A feast of plantain nachos, shredded jerk chicken tacos & jackfruit tacos and jerk rubbed pork ribs

A feast of plantain nachos, shredded jerk chicken tacos & jackfruit tacos and jerk rubbed pork ribs

On the menu, which Nick does change regularly, you’ll find a variety of bites or starters, and four main dishes plus a selection of sides. The menu is veggie-friendly with multiple options available. His latin influence definitely present with dishes like shredded Jerk Chicken Tacos and Plantain Nachos in the starters, while the mains remained heavily Caribbean influenced with two types of Gumbo and Jerk Chicken, along with a goat curry.

Hosting the restaurant in TwoFifty Square has other advantages other than the great space that it is, it also has a license so you can order from a neat menu of wine and cocktails.

“For the nachos dish, I made them from plantain – there’s a sort of dichotomy in it I guess because you have something that people don’t really know, the plantain, but coupled with something that people do recognise, the nachos. You would never find that in a Jamaican dish, ever, but I did it because of my Latin influence and I knew people would recognise it as a dish and maybe try this version. I had also never seen plantain served anywhere here so I thought I’d give it a go. I’ve also included baked plantain as a side dish on the menu. I love them, they are difficult to cook, but so incredibly moreish!”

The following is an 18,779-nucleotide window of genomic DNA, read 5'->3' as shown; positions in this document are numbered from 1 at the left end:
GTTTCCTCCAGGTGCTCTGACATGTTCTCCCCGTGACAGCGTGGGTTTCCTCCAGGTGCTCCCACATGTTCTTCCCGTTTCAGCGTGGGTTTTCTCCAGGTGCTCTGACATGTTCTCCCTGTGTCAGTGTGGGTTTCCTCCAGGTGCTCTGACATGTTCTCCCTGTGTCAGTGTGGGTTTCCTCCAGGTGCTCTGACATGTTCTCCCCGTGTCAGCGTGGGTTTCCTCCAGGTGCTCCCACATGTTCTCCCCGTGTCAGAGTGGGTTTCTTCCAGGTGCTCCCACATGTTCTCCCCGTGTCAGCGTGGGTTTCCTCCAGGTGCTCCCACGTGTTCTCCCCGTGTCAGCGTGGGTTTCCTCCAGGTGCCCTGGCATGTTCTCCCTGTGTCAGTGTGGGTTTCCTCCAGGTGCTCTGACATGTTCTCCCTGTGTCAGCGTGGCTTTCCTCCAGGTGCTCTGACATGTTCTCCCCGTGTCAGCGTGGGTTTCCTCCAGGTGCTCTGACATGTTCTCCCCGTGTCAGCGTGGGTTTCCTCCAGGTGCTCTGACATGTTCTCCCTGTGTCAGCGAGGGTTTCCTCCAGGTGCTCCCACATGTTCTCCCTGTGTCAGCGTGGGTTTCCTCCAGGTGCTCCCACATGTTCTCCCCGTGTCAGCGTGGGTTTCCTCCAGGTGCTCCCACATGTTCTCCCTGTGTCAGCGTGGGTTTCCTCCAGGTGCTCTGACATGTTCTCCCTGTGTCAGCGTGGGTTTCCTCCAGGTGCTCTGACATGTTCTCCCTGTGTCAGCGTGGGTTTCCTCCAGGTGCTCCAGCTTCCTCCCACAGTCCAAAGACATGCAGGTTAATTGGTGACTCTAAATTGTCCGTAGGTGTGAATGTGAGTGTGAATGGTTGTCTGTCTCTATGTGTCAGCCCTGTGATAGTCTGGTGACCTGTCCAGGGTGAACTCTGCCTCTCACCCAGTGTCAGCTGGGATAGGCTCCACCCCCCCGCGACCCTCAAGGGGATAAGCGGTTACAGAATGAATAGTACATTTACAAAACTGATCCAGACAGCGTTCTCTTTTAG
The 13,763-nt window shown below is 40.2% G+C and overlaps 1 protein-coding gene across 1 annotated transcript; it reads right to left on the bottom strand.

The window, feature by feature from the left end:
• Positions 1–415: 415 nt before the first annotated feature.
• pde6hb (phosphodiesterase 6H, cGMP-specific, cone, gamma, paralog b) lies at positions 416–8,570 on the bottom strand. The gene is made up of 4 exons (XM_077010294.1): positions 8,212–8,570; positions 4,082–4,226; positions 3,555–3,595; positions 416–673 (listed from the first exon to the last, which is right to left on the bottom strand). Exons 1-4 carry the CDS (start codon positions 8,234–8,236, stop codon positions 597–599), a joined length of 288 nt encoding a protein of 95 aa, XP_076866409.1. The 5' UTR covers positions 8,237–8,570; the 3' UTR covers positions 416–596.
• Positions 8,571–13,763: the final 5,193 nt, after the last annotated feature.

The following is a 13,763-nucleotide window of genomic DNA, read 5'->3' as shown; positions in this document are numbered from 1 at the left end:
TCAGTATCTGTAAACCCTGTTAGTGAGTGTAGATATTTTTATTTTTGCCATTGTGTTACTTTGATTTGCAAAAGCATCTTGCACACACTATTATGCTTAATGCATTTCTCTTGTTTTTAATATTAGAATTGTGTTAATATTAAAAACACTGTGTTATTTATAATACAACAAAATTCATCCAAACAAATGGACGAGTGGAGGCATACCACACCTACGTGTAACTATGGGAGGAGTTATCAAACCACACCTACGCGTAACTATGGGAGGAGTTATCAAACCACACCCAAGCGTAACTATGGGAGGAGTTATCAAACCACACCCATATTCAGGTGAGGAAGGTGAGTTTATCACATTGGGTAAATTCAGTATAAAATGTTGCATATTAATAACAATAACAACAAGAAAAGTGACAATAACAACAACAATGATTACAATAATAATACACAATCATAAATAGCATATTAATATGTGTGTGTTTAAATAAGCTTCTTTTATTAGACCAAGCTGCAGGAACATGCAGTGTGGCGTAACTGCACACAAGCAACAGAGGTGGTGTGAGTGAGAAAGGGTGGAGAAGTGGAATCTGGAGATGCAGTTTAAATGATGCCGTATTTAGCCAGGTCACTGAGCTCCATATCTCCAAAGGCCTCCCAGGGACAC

Plaintain Nachos

Plaintain Nachos

“I tried out a couple of other dishes, like Oxtail, which we used to have on the menu and it is such a Jamaican dish, but I had to take it off because people didn’t like it. I think the fact it has bones puts people here off. It’s the same with the goat curry, but I’ve had more success with that as I think people taste it first and even though they realise there are bones in it, they like the taste of it so much they get over it. I find that people will say they don’t like food without actually tasting it, but if they taste it first and try it, then they do like it!”

A welcomed addition to Rathmines and Dublin, Lil Portie is open Thursday to Saturday every week so make sure and check it out, and don’t forget to order the plantains! Bookings can be made through their website.

If you do go to eat in Lil Portie, make sure and let us know what you think in the comments below.